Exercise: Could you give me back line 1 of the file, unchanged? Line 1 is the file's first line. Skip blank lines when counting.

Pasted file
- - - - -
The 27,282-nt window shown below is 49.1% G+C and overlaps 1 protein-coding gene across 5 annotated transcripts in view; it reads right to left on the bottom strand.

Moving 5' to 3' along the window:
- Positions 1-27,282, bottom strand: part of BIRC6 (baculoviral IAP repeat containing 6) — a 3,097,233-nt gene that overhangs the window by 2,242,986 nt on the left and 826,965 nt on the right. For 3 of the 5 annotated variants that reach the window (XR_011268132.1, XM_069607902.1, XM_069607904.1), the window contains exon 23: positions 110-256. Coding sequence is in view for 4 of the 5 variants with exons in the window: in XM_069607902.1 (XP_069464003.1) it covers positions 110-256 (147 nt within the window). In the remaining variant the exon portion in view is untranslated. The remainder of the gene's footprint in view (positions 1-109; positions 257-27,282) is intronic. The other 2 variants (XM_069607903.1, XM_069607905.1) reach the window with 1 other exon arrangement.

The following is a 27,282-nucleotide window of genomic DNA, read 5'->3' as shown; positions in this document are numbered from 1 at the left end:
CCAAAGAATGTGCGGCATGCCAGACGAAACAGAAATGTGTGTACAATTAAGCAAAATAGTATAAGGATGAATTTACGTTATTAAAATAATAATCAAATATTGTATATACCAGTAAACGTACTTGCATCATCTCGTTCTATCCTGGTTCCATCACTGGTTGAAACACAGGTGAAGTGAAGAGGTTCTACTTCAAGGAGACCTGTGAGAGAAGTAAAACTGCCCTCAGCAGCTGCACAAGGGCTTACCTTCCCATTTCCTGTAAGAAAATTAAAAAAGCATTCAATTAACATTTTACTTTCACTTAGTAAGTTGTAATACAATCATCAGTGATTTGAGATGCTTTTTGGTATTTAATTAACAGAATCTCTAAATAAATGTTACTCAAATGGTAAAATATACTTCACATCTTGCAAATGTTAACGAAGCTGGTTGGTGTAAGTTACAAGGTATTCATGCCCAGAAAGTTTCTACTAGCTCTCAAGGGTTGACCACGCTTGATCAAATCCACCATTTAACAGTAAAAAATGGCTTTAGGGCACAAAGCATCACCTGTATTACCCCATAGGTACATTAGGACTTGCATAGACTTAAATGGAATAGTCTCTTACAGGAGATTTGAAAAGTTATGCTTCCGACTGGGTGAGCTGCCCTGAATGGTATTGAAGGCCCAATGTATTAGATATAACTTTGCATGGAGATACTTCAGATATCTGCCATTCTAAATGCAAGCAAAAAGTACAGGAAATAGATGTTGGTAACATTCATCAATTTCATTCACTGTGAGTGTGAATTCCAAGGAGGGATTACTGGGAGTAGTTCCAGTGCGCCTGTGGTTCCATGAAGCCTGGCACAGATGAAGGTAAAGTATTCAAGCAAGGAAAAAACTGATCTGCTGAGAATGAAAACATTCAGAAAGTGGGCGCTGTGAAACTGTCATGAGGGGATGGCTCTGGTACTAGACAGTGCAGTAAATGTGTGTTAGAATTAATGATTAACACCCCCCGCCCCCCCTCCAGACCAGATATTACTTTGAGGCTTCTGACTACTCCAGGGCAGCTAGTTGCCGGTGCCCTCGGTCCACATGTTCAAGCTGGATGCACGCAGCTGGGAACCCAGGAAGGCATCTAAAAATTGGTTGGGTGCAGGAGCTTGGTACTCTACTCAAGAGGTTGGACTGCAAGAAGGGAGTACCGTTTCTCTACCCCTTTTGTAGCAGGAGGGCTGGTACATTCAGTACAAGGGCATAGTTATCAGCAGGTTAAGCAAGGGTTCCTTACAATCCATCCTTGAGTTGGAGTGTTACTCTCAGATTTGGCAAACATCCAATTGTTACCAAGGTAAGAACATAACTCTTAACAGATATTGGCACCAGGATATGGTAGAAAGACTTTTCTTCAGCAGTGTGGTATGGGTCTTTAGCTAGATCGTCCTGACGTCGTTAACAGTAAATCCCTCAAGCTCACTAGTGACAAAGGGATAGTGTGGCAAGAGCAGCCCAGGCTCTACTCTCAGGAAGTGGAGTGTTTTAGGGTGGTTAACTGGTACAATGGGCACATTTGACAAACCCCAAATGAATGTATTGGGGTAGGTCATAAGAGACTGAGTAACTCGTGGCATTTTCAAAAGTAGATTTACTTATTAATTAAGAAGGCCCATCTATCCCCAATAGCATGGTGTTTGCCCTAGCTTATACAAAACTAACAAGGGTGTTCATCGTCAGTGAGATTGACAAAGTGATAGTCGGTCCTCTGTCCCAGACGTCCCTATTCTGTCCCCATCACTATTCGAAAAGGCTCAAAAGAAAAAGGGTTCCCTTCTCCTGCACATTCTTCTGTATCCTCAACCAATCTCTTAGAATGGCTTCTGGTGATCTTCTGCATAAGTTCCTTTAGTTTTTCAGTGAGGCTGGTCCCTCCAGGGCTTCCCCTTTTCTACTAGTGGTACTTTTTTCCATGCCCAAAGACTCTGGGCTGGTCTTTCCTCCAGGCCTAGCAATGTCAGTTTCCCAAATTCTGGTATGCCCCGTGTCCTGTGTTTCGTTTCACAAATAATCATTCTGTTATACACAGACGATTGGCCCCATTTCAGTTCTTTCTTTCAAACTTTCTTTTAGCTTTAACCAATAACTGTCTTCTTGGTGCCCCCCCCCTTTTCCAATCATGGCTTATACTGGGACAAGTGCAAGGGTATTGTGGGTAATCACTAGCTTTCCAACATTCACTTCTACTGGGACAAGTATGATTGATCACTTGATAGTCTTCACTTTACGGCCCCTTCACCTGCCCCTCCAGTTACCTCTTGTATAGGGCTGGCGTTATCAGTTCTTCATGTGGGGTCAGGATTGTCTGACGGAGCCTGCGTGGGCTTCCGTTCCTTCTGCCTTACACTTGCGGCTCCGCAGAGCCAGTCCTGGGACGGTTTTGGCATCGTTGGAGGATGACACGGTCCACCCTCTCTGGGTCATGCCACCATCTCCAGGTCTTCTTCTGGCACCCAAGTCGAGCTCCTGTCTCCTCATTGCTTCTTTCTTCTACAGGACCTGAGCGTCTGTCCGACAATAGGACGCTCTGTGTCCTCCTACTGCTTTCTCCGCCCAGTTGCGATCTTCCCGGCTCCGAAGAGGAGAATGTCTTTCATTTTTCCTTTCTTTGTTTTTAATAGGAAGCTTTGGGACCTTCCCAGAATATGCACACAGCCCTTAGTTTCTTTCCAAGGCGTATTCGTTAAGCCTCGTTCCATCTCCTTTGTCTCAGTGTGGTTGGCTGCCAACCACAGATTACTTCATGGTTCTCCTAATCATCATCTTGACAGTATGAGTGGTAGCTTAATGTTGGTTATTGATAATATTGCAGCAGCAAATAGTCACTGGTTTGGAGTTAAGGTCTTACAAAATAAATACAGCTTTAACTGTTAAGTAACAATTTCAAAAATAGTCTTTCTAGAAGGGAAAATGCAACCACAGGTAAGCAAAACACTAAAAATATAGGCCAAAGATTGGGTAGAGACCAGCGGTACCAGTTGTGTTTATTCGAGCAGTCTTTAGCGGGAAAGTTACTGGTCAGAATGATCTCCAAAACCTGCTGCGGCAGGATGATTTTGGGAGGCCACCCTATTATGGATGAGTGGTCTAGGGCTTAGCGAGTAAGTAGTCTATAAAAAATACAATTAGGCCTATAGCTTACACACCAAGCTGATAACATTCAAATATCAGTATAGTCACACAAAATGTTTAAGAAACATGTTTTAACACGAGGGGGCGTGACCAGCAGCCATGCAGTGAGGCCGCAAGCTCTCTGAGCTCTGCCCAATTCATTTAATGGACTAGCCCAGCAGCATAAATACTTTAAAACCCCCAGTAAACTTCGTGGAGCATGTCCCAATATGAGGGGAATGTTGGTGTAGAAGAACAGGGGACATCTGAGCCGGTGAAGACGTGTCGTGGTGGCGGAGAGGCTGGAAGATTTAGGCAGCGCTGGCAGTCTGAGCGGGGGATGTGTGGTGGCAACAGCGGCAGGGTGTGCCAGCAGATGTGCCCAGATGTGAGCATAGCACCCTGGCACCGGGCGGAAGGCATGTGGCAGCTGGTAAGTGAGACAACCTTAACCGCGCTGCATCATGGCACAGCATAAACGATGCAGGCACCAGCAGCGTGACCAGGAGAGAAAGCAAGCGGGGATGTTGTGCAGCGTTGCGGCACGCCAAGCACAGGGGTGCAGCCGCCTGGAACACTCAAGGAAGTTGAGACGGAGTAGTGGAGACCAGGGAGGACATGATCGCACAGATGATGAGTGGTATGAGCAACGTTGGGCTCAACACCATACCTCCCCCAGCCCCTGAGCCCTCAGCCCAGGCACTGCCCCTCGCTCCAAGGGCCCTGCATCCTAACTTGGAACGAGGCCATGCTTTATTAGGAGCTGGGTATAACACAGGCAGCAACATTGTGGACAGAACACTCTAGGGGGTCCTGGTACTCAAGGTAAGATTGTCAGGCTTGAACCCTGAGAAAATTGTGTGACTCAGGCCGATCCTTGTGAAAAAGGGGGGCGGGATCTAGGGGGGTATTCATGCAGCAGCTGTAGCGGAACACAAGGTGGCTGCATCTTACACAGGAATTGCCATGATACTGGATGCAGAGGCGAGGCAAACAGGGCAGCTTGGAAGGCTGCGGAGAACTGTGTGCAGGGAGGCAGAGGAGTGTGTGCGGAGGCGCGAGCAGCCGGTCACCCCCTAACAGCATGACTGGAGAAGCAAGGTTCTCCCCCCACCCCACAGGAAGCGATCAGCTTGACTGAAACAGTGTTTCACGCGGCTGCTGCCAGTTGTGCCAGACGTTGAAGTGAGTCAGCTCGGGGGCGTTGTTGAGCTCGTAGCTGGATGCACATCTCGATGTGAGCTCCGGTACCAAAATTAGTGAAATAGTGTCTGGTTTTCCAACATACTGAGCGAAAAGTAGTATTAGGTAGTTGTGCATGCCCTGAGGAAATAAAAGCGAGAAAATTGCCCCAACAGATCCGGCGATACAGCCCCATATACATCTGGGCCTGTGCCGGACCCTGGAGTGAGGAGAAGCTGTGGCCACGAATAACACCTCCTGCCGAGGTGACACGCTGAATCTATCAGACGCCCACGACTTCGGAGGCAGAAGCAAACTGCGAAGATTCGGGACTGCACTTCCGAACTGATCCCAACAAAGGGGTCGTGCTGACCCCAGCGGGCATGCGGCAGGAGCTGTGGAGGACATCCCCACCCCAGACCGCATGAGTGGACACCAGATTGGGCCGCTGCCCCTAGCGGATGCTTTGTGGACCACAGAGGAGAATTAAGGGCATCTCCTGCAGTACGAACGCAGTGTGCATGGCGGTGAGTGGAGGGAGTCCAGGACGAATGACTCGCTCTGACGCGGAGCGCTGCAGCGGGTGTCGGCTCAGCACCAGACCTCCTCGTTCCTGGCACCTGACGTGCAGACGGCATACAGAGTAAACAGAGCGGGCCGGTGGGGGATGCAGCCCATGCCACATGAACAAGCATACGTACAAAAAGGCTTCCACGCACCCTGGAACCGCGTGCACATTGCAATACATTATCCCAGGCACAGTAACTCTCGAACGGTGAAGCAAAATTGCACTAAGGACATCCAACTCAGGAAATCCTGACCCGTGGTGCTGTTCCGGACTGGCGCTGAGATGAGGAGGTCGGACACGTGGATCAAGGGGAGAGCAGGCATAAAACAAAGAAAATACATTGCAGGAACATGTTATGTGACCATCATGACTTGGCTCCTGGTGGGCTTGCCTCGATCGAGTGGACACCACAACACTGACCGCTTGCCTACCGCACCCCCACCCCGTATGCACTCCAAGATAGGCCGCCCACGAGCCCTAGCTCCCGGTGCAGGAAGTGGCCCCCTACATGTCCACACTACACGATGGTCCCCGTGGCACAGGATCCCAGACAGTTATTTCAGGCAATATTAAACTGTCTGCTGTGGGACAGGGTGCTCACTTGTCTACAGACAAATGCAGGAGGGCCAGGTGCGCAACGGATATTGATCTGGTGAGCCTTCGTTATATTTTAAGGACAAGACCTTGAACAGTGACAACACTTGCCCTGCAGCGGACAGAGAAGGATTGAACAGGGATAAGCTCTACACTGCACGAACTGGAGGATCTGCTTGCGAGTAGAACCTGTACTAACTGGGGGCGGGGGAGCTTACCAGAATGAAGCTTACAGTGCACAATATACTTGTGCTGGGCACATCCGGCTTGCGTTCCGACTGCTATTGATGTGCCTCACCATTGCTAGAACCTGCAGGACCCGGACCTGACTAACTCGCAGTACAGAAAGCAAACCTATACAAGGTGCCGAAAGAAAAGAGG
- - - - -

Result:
The 27,282-nt window shown below is 49.1% G+C and overlaps 1 protein-coding gene across 5 annotated transcripts in view; it reads right to left on the bottom strand.